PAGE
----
Archive.org has given the Brave project and its Basic Attention Token (BAT) a special shout out in a recent blog post, saying that what was once a “fun experiment” has evolved into something more serious that hints at a future where the internet isn’t driven by advertisements.
The post describes how, following signing up as a Brave creator, the idea took off,
Two years ago, this seemed like a fun experiment. A way for the Internet Archive to support a like-minded tech organization, and at the very least, try out something new. This experiment, turns out, has amounted to something far more significant. And worth sharing. Last week, we hooked up our cryptocurrency wallet to our Brave creator account. Those tiny micropayments that Brave users had tossed into the Archive’s virtual tip jar had accumulated, growing into more than 9k Brave Attention Tokens (BAT) – the equivalent of $2500 USD!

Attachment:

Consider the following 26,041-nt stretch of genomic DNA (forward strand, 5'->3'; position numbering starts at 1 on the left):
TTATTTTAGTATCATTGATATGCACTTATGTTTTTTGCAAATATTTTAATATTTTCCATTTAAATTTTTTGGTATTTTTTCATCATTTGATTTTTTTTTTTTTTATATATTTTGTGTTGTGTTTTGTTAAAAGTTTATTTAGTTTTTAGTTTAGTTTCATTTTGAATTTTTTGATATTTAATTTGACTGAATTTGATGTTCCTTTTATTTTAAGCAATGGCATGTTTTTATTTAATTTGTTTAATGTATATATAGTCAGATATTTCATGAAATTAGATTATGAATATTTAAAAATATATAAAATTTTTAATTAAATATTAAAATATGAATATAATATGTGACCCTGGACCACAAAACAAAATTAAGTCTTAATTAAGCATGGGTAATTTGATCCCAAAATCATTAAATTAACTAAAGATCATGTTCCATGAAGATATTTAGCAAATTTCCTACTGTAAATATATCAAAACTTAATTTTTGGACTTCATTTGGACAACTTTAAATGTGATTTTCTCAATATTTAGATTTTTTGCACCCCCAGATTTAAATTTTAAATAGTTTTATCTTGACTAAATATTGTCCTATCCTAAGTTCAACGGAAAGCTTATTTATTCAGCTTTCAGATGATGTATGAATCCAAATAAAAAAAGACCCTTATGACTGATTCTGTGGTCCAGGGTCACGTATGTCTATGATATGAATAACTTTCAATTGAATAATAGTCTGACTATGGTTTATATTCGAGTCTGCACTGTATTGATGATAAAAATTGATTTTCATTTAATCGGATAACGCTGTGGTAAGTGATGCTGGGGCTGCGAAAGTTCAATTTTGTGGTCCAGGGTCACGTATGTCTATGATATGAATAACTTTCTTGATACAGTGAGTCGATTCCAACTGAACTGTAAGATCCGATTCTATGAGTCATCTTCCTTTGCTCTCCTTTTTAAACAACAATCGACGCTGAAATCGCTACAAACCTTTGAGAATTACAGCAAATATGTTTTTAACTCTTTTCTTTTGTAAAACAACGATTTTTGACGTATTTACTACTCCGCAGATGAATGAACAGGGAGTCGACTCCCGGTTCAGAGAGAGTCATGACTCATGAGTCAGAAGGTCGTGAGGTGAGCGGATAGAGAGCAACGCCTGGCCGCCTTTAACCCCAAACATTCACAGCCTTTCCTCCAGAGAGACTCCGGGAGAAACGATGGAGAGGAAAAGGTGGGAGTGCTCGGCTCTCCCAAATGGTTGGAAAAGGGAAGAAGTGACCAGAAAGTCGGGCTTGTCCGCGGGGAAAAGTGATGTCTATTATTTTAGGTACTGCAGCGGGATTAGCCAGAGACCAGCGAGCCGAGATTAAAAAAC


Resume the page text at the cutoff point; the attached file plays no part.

Brave launched its tipping service late last year, and users can support their favorite content creators, and tip people on platforms like Twitter and Reddit.
Brave and BAT Continues to Receive Praise
The Brave browser and the Basic Attention Token has been the subject of a lot of attention in the past few months, as the likes of Larry Sanger, the co-founder of Wikipedia, has made a post that champions the Brave browser and argues against using Google Chrome.
As far as adoption and active use is concerned, the browser has been doing phenomenally well – the browser is seeing over 5.5 million monthly active users. Well-known publication LA Times has also joined the verified publishers list.